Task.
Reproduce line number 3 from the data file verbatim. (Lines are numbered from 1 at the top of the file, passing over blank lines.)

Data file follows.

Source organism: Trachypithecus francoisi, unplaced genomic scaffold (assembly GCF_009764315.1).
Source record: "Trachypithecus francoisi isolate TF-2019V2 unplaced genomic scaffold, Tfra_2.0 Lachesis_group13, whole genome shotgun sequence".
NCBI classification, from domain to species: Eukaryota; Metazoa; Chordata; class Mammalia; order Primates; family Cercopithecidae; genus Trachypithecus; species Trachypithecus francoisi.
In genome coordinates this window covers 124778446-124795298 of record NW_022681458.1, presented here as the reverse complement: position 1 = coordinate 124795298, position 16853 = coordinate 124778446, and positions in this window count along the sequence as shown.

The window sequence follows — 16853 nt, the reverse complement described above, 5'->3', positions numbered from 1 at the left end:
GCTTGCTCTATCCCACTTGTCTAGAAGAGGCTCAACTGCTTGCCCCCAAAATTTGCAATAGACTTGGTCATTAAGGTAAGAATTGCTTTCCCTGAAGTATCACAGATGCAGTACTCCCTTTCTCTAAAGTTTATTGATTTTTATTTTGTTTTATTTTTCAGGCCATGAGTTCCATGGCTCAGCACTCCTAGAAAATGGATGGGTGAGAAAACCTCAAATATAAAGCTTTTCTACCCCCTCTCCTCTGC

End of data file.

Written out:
NCBI classification, from domain to species: Eukaryota; Metazoa; Chordata; class Mammalia; order Primates; family Cercopithecidae; genus Trachypithecus; species Trachypithecus francoisi.